While seeking shelter from the storm, I caught up with Sasquatch and we stopped to put on raingear and wait for the lightning to subside. We could see the summit of Mt Webster from our vantage point and since the summit was fully exposed rock, we decided that it was not a good idea to make that crossing now. After a while, the rain started to let up and the frequency of the lightning strikes started to diminish, so we rushed ahead to make it to the safety of the other side of the summit.
We barely made it across the rocks at the summit before the next storm arrived. Through the drenching rain, we continued down the trail which had turned into a series of rock scrambles as we approached Mt Jackson. By now, I was thoroughly soaked and my phone/camera was inoperable. Finally, the rain volume began to decrease and we crossed the small rocky summit of Mt Jackson without incident.
My original plan of the day was to hike to the Lake of the Clouds Hut at the base of Mt Washington, but I was wet, cold, and mentally finished. In less than two miles, I arrived at the Mizpah Spring Hut and went inside to escape the drizzling rain. Once inside, I saw several familiar faces among the usual crowd of day and section hikers including Shiver and Peanut as well as Malt and Jukebox. While trying to decide what to do, I went over and talked to Malt and Jukebox and discovered that they had made earlier reservations and were staying at the hut as paid guests. As another option, there is a tent site next to the hut, but no one seemed anxious to camp there in the rain. Out of curiosity, I asked the Croo working the front desk if there were still any bunks available for the night, and you could have knocked me over with a feather when he said, “As a matter of fact, there are three available.” My hands were so wet and pruned that I had difficulty holding the pen to sign the credit card receipt.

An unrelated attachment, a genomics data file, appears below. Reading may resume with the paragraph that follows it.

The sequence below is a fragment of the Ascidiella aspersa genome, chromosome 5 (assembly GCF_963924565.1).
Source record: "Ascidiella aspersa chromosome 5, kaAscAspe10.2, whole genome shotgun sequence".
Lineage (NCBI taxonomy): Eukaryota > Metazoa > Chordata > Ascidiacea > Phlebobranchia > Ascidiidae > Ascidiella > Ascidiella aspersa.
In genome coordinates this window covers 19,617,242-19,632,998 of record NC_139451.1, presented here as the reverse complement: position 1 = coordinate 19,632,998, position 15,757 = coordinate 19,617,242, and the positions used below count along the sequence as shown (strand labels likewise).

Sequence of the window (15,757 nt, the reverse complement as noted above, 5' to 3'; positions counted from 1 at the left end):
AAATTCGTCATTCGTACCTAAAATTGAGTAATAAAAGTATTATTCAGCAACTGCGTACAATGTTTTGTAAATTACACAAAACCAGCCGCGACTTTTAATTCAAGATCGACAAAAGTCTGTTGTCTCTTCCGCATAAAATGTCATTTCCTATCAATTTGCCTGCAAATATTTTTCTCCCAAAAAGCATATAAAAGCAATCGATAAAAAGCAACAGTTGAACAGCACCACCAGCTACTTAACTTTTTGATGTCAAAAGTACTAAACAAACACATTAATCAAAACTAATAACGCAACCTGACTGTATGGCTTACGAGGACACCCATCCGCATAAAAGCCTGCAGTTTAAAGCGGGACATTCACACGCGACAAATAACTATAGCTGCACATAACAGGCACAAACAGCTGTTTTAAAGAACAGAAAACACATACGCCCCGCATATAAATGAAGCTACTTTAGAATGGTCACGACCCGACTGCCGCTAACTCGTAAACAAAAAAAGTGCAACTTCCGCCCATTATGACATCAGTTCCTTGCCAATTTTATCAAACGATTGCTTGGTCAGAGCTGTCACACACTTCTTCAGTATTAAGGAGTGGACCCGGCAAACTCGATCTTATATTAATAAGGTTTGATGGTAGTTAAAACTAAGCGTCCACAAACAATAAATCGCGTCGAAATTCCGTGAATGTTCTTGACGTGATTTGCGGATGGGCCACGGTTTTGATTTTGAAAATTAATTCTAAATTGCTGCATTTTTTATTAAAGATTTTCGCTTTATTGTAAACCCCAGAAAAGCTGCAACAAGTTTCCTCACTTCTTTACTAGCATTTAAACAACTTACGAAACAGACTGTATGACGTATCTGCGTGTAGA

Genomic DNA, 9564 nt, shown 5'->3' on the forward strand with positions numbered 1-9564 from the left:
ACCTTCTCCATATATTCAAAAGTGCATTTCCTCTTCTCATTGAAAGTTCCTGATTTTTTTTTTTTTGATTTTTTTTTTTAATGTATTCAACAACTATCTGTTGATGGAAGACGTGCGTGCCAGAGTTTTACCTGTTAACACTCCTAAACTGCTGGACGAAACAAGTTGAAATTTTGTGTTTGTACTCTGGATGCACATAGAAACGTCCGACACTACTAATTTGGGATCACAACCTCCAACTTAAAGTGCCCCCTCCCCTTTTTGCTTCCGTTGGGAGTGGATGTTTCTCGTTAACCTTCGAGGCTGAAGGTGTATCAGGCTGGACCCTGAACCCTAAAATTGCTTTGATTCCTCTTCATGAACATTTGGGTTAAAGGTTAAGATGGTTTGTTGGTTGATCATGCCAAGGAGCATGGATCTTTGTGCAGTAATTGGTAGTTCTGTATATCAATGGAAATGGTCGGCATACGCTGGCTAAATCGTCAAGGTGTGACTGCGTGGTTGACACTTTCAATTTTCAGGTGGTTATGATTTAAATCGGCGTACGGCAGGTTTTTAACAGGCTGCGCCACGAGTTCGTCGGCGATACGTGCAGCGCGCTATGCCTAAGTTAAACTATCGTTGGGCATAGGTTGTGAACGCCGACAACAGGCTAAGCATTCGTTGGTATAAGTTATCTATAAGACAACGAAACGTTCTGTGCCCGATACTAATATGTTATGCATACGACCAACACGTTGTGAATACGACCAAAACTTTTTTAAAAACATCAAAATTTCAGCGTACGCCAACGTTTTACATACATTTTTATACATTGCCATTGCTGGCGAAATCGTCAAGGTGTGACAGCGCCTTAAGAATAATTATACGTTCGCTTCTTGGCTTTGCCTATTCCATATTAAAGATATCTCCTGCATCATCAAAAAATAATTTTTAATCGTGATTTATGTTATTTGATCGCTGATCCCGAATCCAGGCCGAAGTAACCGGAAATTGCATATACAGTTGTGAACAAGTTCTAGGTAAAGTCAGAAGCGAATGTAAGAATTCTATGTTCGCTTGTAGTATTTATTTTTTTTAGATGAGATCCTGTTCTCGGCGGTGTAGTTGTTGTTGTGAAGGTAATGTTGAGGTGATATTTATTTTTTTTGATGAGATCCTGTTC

Never in my life have I spent so much money for accommodations that did not include a hot shower, but the prospect of a dry bunk and a hot dinner at any cost was more than I could resist at this point. I found my bunkroom where I peeled off my soaked clothes, hung them to drip dry, slipped into my warm dry base layer, and climbed under the blanket on my bunk. It appeared that I was sharing this four-person space with one other guest and a while later, a woman came in and introduced herself. She told me that her name is Valeri, that she lives near Hanover, NH, and that she hiked up here to visit her daughter who is a member of the Croo. How cool is that?
It seemed like forever before it was dinnertime, but you can bet that I wasn’t late to the table. We ate freshly baked bread, soup, veggies, baked pasta, and brownies while enjoying the company and camaraderie of strangers at the table who shared a love of the outdoors. I was the only thru-hiker at my table and the others, understanding the struggle, kept passing their leftovers to me to finish off. I felt a small twinge of guilt for enjoying the benefits of being a guest while my fellow thru-hikers looked on, but it quickly passed. They had elected to remain at the hut as part of the thru-hiker work-for-stay program and I will elaborate on that in tomorrow’s post.
Date: August 3, 2017
Starting Location: Ethan Pond Shelter
Ending Location: Mizpah Spring Hut
AT Miles Today: 9.3
AT Miles To Date: 1,850.8